Joseph Kony, leader of the Lord’s Resistance Army, held a private meeting with the Ugandan official and Riek Machar, the vice-president of the autonomous government of Southern Sudan in a tent on the Sudan-Congo border.
The LRA has been fighting the Ugandan government in the north of the country since 1989. It says it wants a government based on the biblical ten commandments.
A senior LRA official said: “Kony assured the international community that he is committed to peace and that he is determined to reach an agreement once and for all.”
Mediators regard the appearance of Kony as a step forward for negotiations, which began in south Sudan’s capital Juba on July 14.
At least 80 LRA fighters formed a cordon around the meeting.
On Monday, Kony met a delegation of 160 officials and politicians from northern and eastern Uganda and representatives of non-governmental organisations.
The meetings were held in a makeshift camp set up for the talks about 3km inside the Congolese border. The camp was decorated in palm leaves as a sign of peace.
“For meaningful talks to continue there must be a cessation of hostilities,” the Lord’s Resistance Army said in a statement after Monday’s talks.
Kony has yet to meet the main Ugandan government delegation, led by Ruhakana Rugunda, the interior affairs minister.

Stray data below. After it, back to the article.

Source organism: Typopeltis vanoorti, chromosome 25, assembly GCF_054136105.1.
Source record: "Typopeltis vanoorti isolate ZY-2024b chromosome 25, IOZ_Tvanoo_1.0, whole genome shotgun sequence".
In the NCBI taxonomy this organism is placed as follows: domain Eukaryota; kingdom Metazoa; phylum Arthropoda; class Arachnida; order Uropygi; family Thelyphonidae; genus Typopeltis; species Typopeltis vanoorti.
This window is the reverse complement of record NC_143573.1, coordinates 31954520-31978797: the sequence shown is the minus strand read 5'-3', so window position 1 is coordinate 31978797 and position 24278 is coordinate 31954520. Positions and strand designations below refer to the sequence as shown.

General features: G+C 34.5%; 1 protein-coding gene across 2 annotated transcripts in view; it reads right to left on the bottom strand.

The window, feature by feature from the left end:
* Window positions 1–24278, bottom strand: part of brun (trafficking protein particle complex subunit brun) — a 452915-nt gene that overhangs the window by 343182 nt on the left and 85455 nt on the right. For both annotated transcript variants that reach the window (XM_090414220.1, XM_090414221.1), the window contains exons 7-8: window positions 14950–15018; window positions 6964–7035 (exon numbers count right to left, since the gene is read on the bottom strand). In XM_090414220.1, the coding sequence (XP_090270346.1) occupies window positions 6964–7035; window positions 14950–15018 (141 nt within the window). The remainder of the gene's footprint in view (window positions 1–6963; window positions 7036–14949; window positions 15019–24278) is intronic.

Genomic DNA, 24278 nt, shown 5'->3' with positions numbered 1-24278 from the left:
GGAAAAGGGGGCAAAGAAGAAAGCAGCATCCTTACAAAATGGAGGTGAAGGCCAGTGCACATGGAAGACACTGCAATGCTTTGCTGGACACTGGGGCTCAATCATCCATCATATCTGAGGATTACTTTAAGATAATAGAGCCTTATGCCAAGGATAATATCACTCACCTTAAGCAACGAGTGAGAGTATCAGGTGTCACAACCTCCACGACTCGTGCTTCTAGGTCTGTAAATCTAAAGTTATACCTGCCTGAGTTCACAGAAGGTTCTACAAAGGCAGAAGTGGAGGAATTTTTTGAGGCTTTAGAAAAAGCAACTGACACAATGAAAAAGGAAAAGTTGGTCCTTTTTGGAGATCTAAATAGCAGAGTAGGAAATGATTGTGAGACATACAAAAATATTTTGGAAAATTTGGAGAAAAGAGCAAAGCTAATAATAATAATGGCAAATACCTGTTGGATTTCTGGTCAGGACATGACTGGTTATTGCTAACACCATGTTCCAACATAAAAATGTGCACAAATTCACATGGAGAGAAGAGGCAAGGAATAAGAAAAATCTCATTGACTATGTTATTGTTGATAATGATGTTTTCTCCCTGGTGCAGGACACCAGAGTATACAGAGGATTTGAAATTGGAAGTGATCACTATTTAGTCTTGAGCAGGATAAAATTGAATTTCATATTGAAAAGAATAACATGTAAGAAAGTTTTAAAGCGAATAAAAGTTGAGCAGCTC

The LRA has been accused of widespread human rights violations including mutilation, torture, rape and carrying out several massacres. More than 20,000 children are believed to have been abducted to serve as soldiers or sex slaves.
More than 1.5 million people in Uganda’s Gulu and Kitgum districts have been displaced by the fighting and are living in temporary camps, protected by the army.
The International Criminal Court issued an arrest warrant for Kony in 2005 for crimes against humanity and war crimes.
Kony claims to be a spirit medium; abductees who have escaped from the LRA say he told them he was guided by the “Holy Spirit” and would preach in tongues.
The Lord’s Resistance Army is made up of the remnants of a rebellion that began when Yoweri Museveni became president in 1986. The Acholi people of northern Uganda lost much of their influence with the defeat of Tito Okello, the Acholi president, leading to widespread resentment of the government.